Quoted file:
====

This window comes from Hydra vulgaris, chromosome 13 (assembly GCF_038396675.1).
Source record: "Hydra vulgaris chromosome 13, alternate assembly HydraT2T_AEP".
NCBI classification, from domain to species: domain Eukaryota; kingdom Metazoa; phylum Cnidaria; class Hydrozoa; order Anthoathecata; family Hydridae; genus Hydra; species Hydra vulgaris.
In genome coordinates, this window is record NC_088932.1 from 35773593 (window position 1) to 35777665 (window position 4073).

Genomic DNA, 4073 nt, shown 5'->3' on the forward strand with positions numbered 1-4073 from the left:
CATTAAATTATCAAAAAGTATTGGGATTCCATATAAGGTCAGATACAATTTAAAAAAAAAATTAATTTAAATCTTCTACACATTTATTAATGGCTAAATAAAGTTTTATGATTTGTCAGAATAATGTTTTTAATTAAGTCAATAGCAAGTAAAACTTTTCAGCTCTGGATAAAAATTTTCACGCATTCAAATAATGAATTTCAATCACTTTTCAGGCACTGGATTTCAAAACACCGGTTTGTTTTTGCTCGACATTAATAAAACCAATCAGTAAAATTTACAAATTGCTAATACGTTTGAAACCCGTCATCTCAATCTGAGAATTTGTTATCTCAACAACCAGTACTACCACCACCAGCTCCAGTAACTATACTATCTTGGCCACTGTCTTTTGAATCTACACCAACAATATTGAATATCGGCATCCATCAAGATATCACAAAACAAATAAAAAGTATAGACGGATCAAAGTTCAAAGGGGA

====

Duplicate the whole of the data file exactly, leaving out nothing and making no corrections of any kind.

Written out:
This window comes from Hydra vulgaris, chromosome 13 (assembly GCF_038396675.1).
Source record: "Hydra vulgaris chromosome 13, alternate assembly HydraT2T_AEP".
NCBI classification, from domain to species: domain Eukaryota; kingdom Metazoa; phylum Cnidaria; class Hydrozoa; order Anthoathecata; family Hydridae; genus Hydra; species Hydra vulgaris.
In genome coordinates, this window is record NC_088932.1 from 35773593 (window position 1) to 35777665 (window position 4073).

Genomic DNA, 4073 nt, shown 5'->3' on the forward strand with positions numbered 1-4073 from the left:
CATTAAATTATCAAAAAGTATTGGGATTCCATATAAGGTCAGATACAATTTAAAAAAAAAATTAATTTAAATCTTCTACACATTTATTAATGGCTAAATAAAGTTTTATGATTTGTCAGAATAATGTTTTTAATTAAGTCAATAGCAAGTAAAACTTTTCAGCTCTGGATAAAAATTTTCACGCATTCAAATAATGAATTTCAATCACTTTTCAGGCACTGGATTTCAAAACACCGGTTTGTTTTTGCTCGACATTAATAAAACCAATCAGTAAAATTTACAAATTGCTAATACGTTTGAAACCCGTCATCTCAATCTGAGAATTTGTTATCTCAACAACCAGTACTACCACCACCAGCTCCAGTAACTATACTATCTTGGCCACTGTCTTTTGAATCTACACCAACAATATTGAATATCGGCATCCATCAAGATATCACAAAACAAATAAAAAGTATAGACGGATCAAAGTTCAAAGGGGA